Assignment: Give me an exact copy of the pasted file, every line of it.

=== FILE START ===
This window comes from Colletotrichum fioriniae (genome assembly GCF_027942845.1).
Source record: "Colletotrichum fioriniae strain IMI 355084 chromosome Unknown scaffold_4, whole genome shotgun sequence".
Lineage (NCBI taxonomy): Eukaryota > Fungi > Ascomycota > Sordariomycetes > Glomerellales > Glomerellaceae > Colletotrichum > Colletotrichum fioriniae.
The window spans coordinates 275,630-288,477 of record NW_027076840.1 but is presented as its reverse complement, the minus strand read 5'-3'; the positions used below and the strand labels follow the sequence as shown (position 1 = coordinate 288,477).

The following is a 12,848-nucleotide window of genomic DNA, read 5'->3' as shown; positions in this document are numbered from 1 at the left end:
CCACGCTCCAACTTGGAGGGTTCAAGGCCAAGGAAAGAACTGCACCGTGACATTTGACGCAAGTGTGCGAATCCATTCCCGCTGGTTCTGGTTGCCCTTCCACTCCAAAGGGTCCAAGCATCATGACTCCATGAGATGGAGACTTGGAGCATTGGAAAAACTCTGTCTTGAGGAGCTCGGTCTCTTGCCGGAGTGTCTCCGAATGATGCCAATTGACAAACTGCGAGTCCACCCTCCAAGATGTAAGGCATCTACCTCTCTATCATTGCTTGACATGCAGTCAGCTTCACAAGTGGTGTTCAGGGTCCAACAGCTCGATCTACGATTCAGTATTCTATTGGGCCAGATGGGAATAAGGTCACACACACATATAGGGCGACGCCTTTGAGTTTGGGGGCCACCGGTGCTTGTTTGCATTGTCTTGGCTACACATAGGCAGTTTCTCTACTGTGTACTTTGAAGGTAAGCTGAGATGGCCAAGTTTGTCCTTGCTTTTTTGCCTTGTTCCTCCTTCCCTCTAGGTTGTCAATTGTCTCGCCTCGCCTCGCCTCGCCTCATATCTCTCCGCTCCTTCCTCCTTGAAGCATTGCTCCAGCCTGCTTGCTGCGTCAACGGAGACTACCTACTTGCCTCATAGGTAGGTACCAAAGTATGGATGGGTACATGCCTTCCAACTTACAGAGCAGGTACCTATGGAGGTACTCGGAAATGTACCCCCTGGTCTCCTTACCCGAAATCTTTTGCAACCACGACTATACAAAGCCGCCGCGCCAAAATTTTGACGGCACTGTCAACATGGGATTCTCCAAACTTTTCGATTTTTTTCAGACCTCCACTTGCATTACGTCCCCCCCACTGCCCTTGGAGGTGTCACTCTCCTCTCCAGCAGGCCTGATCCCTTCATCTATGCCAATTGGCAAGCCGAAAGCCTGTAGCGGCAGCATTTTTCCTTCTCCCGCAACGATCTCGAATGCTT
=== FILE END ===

This window comes from Colletotrichum fioriniae (genome assembly GCF_027942845.1).
Source record: "Colletotrichum fioriniae strain IMI 355084 chromosome Unknown scaffold_4, whole genome shotgun sequence".
Lineage (NCBI taxonomy): Eukaryota > Fungi > Ascomycota > Sordariomycetes > Glomerellales > Glomerellaceae > Colletotrichum > Colletotrichum fioriniae.
The window spans coordinates 275,630-288,477 of record NW_027076840.1 but is presented as its reverse complement, the minus strand read 5'-3'; the positions used below and the strand labels follow the sequence as shown (position 1 = coordinate 288,477).

The following is a 12,848-nucleotide window of genomic DNA, read 5'->3' as shown; positions in this document are numbered from 1 at the left end:
CCACGCTCCAACTTGGAGGGTTCAAGGCCAAGGAAAGAACTGCACCGTGACATTTGACGCAAGTGTGCGAATCCATTCCCGCTGGTTCTGGTTGCCCTTCCACTCCAAAGGGTCCAAGCATCATGACTCCATGAGATGGAGACTTGGAGCATTGGAAAAACTCTGTCTTGAGGAGCTCGGTCTCTTGCCGGAGTGTCTCCGAATGATGCCAATTGACAAACTGCGAGTCCACCCTCCAAGATGTAAGGCATCTACCTCTCTATCATTGCTTGACATGCAGTCAGCTTCACAAGTGGTGTTCAGGGTCCAACAGCTCGATCTACGATTCAGTATTCTATTGGGCCAGATGGGAATAAGGTCACACACACATATAGGGCGACGCCTTTGAGTTTGGGGGCCACCGGTGCTTGTTTGCATTGTCTTGGCTACACATAGGCAGTTTCTCTACTGTGTACTTTGAAGGTAAGCTGAGATGGCCAAGTTTGTCCTTGCTTTTTTGCCTTGTTCCTCCTTCCCTCTAGGTTGTCAATTGTCTCGCCTCGCCTCGCCTCGCCTCATATCTCTCCGCTCCTTCCTCCTTGAAGCATTGCTCCAGCCTGCTTGCTGCGTCAACGGAGACTACCTACTTGCCTCATAGGTAGGTACCAAAGTATGGATGGGTACATGCCTTCCAACTTACAGAGCAGGTACCTATGGAGGTACTCGGAAATGTACCCCCTGGTCTCCTTACCCGAAATCTTTTGCAACCACGACTATACAAAGCCGCCGCGCCAAAATTTTGACGGCACTGTCAACATGGGATTCTCCAAACTTTTCGATTTTTTTCAGACCTCCACTTGCATTACGTCCCCCCCACTGCCCTTGGAGGTGTCACTCTCCTCTCCAGCAGGCCTGATCCCTTCATCTATGCCAATTGGCAAGCCGAAAGCCTGTAGCGGCAGCATTTTTCCTTCTCCCGCAACGATCTCGAATGCTT